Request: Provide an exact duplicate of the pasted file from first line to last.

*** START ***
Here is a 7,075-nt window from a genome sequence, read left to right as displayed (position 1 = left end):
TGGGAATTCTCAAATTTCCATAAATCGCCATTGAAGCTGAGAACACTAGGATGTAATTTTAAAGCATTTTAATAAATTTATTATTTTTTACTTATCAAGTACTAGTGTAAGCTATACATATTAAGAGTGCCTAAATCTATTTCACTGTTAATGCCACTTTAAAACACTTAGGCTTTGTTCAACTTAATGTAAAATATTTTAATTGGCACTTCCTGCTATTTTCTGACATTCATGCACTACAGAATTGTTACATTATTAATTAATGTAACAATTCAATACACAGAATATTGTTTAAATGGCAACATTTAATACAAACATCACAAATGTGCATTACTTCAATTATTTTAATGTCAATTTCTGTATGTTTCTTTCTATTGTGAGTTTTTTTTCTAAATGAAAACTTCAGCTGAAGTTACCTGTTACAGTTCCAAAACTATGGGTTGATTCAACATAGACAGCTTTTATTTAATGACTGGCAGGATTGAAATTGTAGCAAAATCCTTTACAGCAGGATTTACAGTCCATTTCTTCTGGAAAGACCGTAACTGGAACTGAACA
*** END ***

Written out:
Here is a 7,075-nt window from a genome sequence, read left to right as displayed (position 1 = left end):
TGGGAATTCTCAAATTTCCATAAATCGCCATTGAAGCTGAGAACACTAGGATGTAATTTTAAAGCATTTTAATAAATTTATTATTTTTTACTTATCAAGTACTAGTGTAAGCTATACATATTAAGAGTGCCTAAATCTATTTCACTGTTAATGCCACTTTAAAACACTTAGGCTTTGTTCAACTTAATGTAAAATATTTTAATTGGCACTTCCTGCTATTTTCTGACATTCATGCACTACAGAATTGTTACATTATTAATTAATGTAACAATTCAATACACAGAATATTGTTTAAATGGCAACATTTAATACAAACATCACAAATGTGCATTACTTCAATTATTTTAATGTCAATTTCTGTATGTTTCTTTCTATTGTGAGTTTTTTTTCTAAATGAAAACTTCAGCTGAAGTTACCTGTTACAGTTCCAAAACTATGGGTTGATTCAACATAGACAGCTTTTATTTAATGACTGGCAGGATTGAAATTGTAGCAAAATCCTTTACAGCAGGATTTACAGTCCATTTCTTCTGGAAAGACCGTAACTGGAACTGAACA